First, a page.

September 28th, 2010

High-speed rail in China.

From China: A future on track in the Financial Times last week:
Today the country has the world’s largest high-speed rail network, which it plans to nearly triple to more than 16,000km by 2020. That will provide enough track to stretch from Beijing to London and back. The government has budgeted well over $100bn each year for the next few years for building and upgrading the creaking system – a figure expected to account for more than half of all global railway spending during that period, according to World Bank estimates.

“This high-speed programme is a political project with little economic value,” says Zhao Jian, a professor at Beijing Jiaotong University who favours conventional rail rather than high-speed projects. “The government just wants to have the biggest and fastest number one train set in the world.”

The railway ministry accounts for as much as 10 per cent of all outstanding debt in the country, according to World Bank estimates. Chinese analysts say the proportion of railway construction funded by debt has increased from under 50 per cent in 2005 to more than 70 per cent last year.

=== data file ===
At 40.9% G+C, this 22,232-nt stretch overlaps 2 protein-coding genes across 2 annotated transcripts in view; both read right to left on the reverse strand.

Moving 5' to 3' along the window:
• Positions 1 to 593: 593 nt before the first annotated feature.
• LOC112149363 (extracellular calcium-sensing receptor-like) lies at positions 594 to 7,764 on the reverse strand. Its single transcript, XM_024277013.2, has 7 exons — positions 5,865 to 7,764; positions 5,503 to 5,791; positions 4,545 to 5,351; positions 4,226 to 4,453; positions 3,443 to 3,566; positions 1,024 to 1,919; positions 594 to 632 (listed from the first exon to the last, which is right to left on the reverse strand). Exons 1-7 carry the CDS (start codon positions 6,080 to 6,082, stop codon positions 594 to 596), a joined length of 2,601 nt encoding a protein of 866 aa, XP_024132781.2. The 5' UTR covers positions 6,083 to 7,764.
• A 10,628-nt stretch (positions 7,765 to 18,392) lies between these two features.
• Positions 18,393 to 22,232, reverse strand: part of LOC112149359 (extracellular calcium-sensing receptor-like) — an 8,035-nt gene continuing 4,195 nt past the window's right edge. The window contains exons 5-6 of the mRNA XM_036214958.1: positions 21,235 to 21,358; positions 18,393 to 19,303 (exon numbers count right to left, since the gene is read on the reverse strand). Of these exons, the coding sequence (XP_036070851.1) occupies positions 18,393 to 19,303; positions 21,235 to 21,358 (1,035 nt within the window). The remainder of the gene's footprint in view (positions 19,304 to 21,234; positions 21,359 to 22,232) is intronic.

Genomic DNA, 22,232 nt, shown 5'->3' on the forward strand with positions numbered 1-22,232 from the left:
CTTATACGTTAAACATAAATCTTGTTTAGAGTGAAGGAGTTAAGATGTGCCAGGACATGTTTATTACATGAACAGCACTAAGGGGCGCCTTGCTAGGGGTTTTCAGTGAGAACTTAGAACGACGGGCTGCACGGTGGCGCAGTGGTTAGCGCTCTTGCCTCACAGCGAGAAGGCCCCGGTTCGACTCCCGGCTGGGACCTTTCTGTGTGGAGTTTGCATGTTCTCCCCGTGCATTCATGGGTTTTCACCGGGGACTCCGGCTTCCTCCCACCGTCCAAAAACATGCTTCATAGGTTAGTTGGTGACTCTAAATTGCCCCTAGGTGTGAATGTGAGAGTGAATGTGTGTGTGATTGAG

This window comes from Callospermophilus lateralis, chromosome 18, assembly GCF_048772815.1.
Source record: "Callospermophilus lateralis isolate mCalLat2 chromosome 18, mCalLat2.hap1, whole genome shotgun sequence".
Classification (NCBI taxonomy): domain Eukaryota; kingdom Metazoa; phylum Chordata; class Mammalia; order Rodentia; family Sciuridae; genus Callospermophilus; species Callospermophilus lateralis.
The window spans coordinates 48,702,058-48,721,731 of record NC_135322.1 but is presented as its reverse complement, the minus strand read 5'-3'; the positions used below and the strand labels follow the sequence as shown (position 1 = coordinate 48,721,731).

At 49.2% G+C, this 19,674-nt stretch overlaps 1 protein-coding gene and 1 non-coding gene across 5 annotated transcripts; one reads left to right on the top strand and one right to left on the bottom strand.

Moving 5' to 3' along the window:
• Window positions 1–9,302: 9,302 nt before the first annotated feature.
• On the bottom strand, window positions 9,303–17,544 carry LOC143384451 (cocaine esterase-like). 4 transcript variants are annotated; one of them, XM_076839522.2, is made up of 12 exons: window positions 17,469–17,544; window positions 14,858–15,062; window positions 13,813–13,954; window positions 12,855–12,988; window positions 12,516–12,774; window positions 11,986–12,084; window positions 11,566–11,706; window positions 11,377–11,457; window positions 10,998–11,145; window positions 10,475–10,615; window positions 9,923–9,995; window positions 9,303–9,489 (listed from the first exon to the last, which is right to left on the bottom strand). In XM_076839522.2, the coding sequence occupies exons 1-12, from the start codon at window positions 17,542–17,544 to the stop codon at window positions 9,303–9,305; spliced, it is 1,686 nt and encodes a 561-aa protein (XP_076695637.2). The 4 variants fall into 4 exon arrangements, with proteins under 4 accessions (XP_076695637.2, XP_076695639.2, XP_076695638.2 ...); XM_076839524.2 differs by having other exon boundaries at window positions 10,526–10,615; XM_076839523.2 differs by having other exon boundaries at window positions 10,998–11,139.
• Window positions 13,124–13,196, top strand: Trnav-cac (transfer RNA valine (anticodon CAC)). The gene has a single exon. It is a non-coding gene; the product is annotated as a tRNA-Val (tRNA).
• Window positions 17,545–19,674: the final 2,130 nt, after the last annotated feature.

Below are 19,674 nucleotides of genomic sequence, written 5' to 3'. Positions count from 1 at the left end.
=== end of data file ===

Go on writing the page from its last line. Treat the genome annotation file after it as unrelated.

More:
“This is a real debt crisis building up for the government and it is going to break at some point,” Mr Zhao says.
I rode on three of China's high-speed rail services and one of its conventional rail routes this spring. I hope to post about them in detail later. My immediate reaction to Prof. Zhao's comments is that he's certainly right so far about high-speed rail in China being a political project. The rail services
  • leave and arrive at gleaming new stations which are often as yet unconnected to the urban transit network

  • charge prices which are prohibitively high for the average Chinese

  • generally have more services throughout the day than warranted by demand

All of this is great if you're a visiting foreigner with money--although the bit where the stations are in the middle of outlying construction zones and accessed only by shuttle bus or taxi gets to be inconvenient--as you can simply walk up to the ticket windows at any time and normally be assured of getting a seat in either available class. But if you're the average Chinese your old conventional service has probably seen some service cuts making the process of buying tickets more difficult than ever.

China is building a rail service for the country they aspire to be, as opposed to the one they are now. For the local rail passenger this is a problem, even though it's a great travel experience for railway enthusiasts like me.

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